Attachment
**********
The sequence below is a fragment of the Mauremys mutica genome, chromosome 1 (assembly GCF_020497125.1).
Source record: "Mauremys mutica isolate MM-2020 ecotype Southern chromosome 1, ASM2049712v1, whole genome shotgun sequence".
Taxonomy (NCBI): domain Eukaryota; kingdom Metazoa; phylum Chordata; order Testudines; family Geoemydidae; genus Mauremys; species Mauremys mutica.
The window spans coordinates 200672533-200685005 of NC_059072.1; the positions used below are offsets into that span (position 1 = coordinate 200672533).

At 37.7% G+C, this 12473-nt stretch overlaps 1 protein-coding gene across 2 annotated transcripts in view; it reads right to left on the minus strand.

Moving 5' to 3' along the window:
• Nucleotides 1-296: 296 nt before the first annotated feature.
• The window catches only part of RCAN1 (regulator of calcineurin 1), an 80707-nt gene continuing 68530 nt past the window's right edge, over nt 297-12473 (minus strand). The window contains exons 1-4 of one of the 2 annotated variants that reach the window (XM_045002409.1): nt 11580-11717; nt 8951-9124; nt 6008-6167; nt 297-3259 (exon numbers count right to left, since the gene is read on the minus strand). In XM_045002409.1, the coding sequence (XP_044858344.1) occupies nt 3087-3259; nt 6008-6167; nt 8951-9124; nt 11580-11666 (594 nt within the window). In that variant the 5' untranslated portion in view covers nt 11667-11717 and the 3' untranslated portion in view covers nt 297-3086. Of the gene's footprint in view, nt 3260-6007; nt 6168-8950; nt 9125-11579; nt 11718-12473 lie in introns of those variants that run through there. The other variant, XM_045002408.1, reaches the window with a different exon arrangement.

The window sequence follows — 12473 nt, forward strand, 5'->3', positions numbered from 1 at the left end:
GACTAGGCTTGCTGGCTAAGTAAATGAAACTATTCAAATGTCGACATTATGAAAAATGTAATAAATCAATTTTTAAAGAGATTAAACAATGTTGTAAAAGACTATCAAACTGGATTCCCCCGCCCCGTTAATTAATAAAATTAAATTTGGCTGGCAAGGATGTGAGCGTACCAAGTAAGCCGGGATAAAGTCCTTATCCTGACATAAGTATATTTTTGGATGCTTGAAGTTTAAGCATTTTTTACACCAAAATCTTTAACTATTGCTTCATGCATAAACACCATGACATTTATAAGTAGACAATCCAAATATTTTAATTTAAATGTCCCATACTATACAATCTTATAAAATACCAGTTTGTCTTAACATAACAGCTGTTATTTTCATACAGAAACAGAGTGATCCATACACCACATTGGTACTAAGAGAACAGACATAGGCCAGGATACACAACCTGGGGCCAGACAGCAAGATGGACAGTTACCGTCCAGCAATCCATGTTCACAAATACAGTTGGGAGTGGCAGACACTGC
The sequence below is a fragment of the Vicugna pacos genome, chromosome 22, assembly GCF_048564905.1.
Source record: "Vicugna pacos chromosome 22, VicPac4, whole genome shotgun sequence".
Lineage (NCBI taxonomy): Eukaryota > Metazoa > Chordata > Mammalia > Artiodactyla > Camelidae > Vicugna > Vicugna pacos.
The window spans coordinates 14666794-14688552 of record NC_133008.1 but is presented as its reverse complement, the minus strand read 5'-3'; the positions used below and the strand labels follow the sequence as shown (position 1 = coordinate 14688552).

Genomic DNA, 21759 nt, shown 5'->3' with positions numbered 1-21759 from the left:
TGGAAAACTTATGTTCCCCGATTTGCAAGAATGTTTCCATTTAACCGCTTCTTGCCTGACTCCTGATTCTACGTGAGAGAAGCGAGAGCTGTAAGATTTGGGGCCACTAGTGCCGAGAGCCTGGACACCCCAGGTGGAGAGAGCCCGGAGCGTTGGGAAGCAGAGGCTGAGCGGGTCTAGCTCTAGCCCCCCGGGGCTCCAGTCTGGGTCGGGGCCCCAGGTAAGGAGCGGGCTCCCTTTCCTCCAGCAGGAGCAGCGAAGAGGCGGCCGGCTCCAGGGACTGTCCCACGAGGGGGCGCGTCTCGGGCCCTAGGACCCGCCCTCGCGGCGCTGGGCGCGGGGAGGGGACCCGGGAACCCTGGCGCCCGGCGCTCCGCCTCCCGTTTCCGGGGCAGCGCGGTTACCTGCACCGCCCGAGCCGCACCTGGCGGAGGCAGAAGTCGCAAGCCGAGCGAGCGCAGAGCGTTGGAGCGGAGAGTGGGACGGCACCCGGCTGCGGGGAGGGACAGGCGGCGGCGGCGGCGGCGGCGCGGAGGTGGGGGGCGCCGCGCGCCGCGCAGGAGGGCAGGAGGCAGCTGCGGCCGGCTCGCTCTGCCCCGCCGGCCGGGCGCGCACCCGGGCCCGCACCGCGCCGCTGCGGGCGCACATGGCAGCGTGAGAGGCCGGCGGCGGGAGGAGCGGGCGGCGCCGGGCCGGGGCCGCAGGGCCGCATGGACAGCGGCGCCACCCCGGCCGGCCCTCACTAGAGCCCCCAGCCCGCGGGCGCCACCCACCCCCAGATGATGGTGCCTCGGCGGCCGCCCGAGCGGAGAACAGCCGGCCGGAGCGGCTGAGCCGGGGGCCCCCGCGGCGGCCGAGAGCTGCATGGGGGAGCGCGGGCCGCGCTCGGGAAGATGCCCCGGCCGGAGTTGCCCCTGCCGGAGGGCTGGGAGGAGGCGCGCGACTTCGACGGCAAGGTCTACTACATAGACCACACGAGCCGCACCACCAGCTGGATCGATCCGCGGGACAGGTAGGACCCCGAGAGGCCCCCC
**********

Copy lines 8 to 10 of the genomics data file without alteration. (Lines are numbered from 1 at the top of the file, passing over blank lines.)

• The window catches only part of RCAN1 (regulator of calcineurin 1), an 80707-nt gene continuing 68530 nt past the window's right edge, over nt 297-12473 (minus strand). The window contains exons 1-4 of one of the 2 annotated variants that reach the window (XM_045002409.1): nt 11580-11717; nt 8951-9124; nt 6008-6167; nt 297-3259 (exon numbers count right to left, since the gene is read on the minus strand). In XM_045002409.1, the coding sequence (XP_044858344.1) occupies nt 3087-3259; nt 6008-6167; nt 8951-9124; nt 11580-11666 (594 nt within the window). In that variant the 5' untranslated portion in view covers nt 11667-11717 and the 3' untranslated portion in view covers nt 297-3086. Of the gene's footprint in view, nt 3260-6007; nt 6168-8950; nt 9125-11579; nt 11718-12473 lie in introns of those variants that run through there. The other variant, XM_045002408.1, reaches the window with a different exon arrangement.

The window sequence follows — 12473 nt, forward strand, 5'->3', positions numbered from 1 at the left end:
GACTAGGCTTGCTGGCTAAGTAAATGAAACTATTCAAATGTCGACATTATGAAAAATGTAATAAATCAATTTTTAAAGAGATTAAACAATGTTGTAAAAGACTATCAAACTGGATTCCCCCGCCCCGTTAATTAATAAAATTAAATTTGGCTGGCAAGGATGTGAGCGTACCAAGTAAGCCGGGATAAAGTCCTTATCCTGACATAAGTATATTTTTGGATGCTTGAAGTTTAAGCATTTTTTACACCAAAATCTTTAACTATTGCTTCATGCATAAACACCATGACATTTATAAGTAGACAATCCAAATATTTTAATTTAAATGTCCCATACTATACAATCTTATAAAATACCAGTTTGTCTTAACATAACAGCTGTTATTTTCATACAGAAACAGAGTGATCCATACACCACATTGGTACTAAGAGAACAGACATAGGCCAGGATACACAACCTGGGGCCAGACAGCAAGATGGACAGTTACCGTCCAGCAATCCATGTTCACAAATACAGTTGGGAGTGGCAGACACTGC